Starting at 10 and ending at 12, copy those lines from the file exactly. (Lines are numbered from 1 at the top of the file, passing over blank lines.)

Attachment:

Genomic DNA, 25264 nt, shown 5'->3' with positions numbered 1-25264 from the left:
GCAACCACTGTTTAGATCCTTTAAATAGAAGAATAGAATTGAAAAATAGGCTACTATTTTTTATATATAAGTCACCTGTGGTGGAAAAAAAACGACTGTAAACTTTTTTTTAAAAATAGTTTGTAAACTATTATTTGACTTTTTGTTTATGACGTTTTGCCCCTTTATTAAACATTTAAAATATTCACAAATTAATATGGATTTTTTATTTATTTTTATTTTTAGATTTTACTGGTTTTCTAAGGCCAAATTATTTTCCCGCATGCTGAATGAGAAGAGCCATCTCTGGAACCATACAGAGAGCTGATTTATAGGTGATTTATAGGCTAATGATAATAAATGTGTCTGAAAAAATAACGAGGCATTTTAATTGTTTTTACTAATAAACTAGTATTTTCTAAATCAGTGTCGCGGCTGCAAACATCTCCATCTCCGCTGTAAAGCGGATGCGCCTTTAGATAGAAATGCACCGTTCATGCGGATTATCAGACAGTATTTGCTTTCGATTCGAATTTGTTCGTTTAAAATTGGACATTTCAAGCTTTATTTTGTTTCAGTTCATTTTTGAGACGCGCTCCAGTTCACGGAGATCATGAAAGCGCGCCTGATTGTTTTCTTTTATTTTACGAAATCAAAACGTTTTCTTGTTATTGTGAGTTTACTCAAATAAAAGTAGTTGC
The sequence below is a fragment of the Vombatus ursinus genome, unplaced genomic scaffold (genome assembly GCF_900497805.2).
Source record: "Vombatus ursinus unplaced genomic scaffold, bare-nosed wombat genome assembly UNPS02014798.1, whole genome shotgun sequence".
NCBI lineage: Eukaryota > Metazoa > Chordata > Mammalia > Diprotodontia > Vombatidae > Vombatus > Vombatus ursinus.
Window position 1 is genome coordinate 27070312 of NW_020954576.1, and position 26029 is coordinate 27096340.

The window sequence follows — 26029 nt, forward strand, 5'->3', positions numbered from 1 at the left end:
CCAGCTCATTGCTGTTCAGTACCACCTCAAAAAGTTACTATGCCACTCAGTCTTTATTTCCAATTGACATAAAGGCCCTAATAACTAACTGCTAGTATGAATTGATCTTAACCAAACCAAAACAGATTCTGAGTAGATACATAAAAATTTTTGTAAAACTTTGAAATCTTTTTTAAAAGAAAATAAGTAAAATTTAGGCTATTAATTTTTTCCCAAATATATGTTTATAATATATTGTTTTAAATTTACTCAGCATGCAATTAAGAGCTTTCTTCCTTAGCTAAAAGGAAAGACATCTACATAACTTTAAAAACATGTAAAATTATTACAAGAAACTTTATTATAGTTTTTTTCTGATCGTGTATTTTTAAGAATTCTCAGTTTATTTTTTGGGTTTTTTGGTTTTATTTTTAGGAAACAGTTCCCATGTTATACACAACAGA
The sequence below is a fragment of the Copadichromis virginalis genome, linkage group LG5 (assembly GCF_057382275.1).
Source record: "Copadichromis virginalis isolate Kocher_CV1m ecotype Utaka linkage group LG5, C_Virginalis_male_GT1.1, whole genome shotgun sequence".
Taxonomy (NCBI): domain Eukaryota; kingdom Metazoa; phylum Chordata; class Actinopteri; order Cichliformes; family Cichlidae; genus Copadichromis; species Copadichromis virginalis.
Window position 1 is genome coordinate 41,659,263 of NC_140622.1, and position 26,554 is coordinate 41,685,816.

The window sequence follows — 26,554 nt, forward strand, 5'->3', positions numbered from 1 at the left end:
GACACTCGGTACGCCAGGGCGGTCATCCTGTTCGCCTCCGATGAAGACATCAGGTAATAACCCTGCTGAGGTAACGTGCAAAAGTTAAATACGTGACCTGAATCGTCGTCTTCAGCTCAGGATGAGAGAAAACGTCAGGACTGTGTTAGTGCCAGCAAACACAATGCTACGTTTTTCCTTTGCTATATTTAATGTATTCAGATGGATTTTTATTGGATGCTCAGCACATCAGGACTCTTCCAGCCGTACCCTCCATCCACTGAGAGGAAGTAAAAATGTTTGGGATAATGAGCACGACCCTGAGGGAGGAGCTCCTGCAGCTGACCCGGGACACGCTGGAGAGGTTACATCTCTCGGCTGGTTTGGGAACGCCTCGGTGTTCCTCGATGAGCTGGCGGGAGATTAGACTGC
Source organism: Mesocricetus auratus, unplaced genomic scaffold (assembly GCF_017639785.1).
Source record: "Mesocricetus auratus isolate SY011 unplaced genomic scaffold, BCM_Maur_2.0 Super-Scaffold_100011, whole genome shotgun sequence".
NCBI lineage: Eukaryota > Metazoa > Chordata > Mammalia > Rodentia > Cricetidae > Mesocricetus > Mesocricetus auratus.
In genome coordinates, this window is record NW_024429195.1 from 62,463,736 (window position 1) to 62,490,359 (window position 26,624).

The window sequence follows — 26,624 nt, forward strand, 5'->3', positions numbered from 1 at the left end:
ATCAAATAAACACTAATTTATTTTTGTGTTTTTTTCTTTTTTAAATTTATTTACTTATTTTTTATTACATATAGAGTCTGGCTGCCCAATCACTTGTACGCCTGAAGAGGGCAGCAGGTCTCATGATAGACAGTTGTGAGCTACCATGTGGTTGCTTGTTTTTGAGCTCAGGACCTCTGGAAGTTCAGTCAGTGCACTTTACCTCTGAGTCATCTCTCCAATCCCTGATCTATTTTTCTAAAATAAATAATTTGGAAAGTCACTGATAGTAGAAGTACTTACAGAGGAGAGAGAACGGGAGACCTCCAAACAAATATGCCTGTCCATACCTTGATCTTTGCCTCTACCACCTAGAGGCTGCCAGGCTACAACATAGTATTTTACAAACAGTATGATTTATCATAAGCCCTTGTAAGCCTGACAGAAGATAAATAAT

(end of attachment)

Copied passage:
Source record: "Copadichromis virginalis isolate Kocher_CV1m ecotype Utaka linkage group LG5, C_Virginalis_male_GT1.1, whole genome shotgun sequence".
Taxonomy (NCBI): domain Eukaryota; kingdom Metazoa; phylum Chordata; class Actinopteri; order Cichliformes; family Cichlidae; genus Copadichromis; species Copadichromis virginalis.
Window position 1 is genome coordinate 41,659,263 of NC_140622.1, and position 26,554 is coordinate 41,685,816.